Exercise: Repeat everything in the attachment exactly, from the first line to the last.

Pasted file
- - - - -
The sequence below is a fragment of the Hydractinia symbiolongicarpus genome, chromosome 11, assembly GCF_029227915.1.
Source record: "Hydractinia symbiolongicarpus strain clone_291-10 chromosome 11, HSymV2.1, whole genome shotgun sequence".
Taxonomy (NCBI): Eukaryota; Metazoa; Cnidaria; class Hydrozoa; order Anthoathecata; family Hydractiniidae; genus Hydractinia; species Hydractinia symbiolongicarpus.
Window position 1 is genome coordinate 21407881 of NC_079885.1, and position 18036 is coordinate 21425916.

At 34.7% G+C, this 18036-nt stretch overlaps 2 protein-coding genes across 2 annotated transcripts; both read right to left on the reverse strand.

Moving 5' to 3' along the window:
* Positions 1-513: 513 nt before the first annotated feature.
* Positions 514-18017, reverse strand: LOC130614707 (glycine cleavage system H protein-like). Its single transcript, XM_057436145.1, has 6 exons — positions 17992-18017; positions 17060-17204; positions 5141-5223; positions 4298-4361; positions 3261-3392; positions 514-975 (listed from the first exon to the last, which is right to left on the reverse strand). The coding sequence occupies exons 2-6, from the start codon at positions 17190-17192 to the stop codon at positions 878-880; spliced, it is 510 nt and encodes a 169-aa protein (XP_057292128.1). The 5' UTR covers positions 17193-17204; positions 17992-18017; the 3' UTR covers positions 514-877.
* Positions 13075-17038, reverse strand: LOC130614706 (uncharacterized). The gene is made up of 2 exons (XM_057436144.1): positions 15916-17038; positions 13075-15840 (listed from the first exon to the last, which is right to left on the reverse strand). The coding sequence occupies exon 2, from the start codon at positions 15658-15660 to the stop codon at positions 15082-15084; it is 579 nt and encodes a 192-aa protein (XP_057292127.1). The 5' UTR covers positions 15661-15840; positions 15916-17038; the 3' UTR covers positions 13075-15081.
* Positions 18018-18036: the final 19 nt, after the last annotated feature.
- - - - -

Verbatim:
The sequence below is a fragment of the Hydractinia symbiolongicarpus genome, chromosome 11, assembly GCF_029227915.1.
Source record: "Hydractinia symbiolongicarpus strain clone_291-10 chromosome 11, HSymV2.1, whole genome shotgun sequence".
Taxonomy (NCBI): Eukaryota; Metazoa; Cnidaria; class Hydrozoa; order Anthoathecata; family Hydractiniidae; genus Hydractinia; species Hydractinia symbiolongicarpus.
Window position 1 is genome coordinate 21407881 of NC_079885.1, and position 18036 is coordinate 21425916.

At 34.7% G+C, this 18036-nt stretch overlaps 2 protein-coding genes across 2 annotated transcripts; both read right to left on the reverse strand.

Moving 5' to 3' along the window:
* Positions 1-513: 513 nt before the first annotated feature.
* Positions 514-18017, reverse strand: LOC130614707 (glycine cleavage system H protein-like). Its single transcript, XM_057436145.1, has 6 exons — positions 17992-18017; positions 17060-17204; positions 5141-5223; positions 4298-4361; positions 3261-3392; positions 514-975 (listed from the first exon to the last, which is right to left on the reverse strand). The coding sequence occupies exons 2-6, from the start codon at positions 17190-17192 to the stop codon at positions 878-880; spliced, it is 510 nt and encodes a 169-aa protein (XP_057292128.1). The 5' UTR covers positions 17193-17204; positions 17992-18017; the 3' UTR covers positions 514-877.
* Positions 13075-17038, reverse strand: LOC130614706 (uncharacterized). The gene is made up of 2 exons (XM_057436144.1): positions 15916-17038; positions 13075-15840 (listed from the first exon to the last, which is right to left on the reverse strand). The coding sequence occupies exon 2, from the start codon at positions 15658-15660 to the stop codon at positions 15082-15084; it is 579 nt and encodes a 192-aa protein (XP_057292127.1). The 5' UTR covers positions 15661-15840; positions 15916-17038; the 3' UTR covers positions 13075-15081.
* Positions 18018-18036: the final 19 nt, after the last annotated feature.